Welcome to our first Wednesday CODE section, though it is thursday. Check our Intro post to know more about it.

For me, doing this examples will be just a lot of fun, so it is simply a pleasure to be sharing my knowledge with everyone.

Without further ado, out first installment is about CSS transitions. Our example will be the following.

In web-terms, we usually call those big headers as Hero (or sometimes Jumbotron). In our example, when you move your mouse hover, it animates the background and the image displaying.

Download source-code / GitHub

Test DEMO with this link: (how to run it)

Drag-me to OmniFiddler

Is Sciter, for creating such animations, which are pretty simple for instance, you can make them just using CSS, no scripting required.

In our example, the two animations are defined this way:

	background-position: -15px;
	background-color: #5ec8f7;
		background-position(quart-out, 0.5s, quart-in)
		background-color(quad-out, 0.3s, quad-in, 0.5s);
section:hover img
	foreground-position: 0 0;
	transition: foreground(quart-out, 0.5s, quart-in);

Essentially we are defining two transitions for when the user hovers the containing <section> that wraps our Hero area which embodies the following HTML:

	Welcome to Wednesday CODE! <img src="http://misoftware.rs/Content/img/logo_mi.png" />

In order to declare these animations, you must understand the CSS syntax behind it. And actually, it's simply all about the transition CSS propery.

But where can I look for the docs describing the transition syntax? It is hidden in the SDK, at \doc\content\css\css-transition-sciter.htm. It states about the transition property:

"The transition attribute accepts single value or list of values - functions describing animated transformation of CSS attributes between initial state and the state described by  the rule where the transition is defined."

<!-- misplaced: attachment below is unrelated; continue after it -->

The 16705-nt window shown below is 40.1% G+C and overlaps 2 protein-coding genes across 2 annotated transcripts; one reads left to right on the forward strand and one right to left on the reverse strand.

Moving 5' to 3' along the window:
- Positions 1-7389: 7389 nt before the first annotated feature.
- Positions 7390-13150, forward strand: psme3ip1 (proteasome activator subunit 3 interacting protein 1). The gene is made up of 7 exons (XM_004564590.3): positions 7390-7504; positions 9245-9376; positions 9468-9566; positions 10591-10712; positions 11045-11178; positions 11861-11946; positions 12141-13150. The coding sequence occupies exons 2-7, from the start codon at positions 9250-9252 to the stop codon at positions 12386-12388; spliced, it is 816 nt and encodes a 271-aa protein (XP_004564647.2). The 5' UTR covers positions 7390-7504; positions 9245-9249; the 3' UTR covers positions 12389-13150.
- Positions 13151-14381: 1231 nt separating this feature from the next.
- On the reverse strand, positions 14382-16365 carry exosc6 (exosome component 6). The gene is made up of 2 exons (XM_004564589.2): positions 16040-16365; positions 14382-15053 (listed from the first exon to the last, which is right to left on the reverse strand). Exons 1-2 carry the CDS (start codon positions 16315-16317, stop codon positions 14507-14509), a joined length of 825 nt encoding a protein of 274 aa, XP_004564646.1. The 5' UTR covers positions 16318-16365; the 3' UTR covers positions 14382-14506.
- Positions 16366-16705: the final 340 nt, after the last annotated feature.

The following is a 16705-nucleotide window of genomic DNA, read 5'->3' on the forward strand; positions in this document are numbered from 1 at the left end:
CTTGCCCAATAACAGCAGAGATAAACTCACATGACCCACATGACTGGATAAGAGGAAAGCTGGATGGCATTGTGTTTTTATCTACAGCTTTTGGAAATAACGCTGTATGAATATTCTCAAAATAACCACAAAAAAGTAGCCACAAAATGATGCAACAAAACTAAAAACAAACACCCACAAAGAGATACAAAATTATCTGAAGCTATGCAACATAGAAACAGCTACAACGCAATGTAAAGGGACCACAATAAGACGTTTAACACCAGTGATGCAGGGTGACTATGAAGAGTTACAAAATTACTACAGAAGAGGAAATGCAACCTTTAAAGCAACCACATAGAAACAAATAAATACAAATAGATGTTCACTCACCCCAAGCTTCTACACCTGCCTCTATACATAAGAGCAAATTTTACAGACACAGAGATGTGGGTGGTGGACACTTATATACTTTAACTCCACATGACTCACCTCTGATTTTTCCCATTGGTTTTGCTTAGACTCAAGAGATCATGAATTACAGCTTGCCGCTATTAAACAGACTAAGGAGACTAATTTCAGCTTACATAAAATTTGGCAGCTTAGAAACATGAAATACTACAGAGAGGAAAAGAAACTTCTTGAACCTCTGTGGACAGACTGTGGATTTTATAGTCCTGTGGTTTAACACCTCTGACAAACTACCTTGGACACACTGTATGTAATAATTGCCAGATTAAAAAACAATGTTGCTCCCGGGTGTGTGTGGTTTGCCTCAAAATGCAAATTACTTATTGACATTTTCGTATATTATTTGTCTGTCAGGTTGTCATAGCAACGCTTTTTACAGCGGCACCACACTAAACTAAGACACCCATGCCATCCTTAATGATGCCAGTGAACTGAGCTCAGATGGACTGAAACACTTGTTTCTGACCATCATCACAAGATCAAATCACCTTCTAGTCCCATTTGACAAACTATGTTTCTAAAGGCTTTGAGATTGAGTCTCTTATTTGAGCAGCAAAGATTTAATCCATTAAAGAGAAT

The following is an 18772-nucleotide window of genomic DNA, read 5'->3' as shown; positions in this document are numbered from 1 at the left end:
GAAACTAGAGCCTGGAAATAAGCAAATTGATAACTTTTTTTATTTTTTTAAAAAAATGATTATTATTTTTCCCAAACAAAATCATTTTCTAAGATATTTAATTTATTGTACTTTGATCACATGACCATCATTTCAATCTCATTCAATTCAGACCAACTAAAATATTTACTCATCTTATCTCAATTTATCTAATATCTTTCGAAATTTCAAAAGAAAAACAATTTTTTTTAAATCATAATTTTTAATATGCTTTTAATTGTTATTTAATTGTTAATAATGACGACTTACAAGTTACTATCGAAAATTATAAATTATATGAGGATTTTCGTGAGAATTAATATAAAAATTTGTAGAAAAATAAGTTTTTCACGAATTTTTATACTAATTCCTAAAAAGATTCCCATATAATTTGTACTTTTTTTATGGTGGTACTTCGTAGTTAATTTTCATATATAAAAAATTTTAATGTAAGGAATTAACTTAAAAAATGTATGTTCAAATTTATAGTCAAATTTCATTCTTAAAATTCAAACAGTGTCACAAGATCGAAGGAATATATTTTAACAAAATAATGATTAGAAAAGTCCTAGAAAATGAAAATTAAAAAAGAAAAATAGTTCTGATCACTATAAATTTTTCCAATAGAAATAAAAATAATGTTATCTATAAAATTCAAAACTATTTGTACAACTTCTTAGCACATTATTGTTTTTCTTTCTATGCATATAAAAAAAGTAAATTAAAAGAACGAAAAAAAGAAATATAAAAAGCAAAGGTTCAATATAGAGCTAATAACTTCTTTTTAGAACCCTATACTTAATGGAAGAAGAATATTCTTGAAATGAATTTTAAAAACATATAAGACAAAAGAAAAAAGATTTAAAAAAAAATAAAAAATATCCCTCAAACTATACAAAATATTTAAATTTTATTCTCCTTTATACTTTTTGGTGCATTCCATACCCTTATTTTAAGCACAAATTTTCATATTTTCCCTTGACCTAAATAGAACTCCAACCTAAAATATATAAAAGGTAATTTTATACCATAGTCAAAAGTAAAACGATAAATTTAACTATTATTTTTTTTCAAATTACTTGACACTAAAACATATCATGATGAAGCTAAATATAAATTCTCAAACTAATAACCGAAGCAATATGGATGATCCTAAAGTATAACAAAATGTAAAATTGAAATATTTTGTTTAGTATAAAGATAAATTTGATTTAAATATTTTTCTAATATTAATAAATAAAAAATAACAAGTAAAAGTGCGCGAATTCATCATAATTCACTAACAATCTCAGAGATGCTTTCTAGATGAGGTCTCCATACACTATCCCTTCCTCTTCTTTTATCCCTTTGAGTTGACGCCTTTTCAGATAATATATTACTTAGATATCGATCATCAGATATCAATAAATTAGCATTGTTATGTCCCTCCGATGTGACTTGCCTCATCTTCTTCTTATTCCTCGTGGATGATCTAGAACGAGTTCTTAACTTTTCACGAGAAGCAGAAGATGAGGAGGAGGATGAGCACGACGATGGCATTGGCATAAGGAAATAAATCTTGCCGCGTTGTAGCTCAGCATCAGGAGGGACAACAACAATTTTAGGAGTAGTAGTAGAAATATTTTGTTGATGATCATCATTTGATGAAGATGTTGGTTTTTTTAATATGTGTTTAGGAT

So, given this declaration:

    width: 200px;
    height: 200px;
    transition: width(linear,400ms)

We are essentially saying that when we :hover the <div>, it will gain a new width and height value, however, these changes in the element layout must be animated.

Note that the properties that you want to animate (in this case width and height) must be animatable. That is, like in standard browser, some properties are animatable, others are not.

Animatable properties can change gradually from one value to another, normally these are all properties where the values is a size, number, percentage or color. Unfornutelly I couldn't find a list of supported animatable properties, so you must normmally Test/Run to see if it does animates.

So, our element will animate its width and height when it gains the :hover state. But not only that. It will also animate when it looses the :hover state. That is, a transition: declaration by default sets the animation to play when element start matching or stop matching the CSS selector where the transition: is declared. You can however specify if you want to play the animation in just one of the directions.

Then, we have the transition, which says how our property animates in two aspects:

  • transition easing function
  • duration of the transition

The duration is how long it takes to play the in or out transition. The transition easing function is a math function saying how to ease the transition, you can understand it by looking at \samples\animations-transitions-css\easing-functions.htm in SDK. There you will get all available easing functions:

linear, quad-in, quad-out, quad-in-out, cubic-in, cubic-out, cubic-in-out, quart-in, quart-out, quart-in-out, quint-in, quint-out, quint-in-out, sine-in, sine-out, sine-in-out, expo-in, expo-out, expo-in-out, circ-in, circ-out, circ-in-out, elastic-in, elastic-out, elastic-in-out, back-in, back-out, back-in-out, bounce-in, bounce-out, bounce-in-out

Transitions are a powerfull concept, and I tried here to make a brief technical introduction of the syntax, and also pointed where you can look for more info. Yet, there are many more details to explore about transitions, but which are irrelevant for you to Get Started. That is, you are now able to add animations to Sciter pages!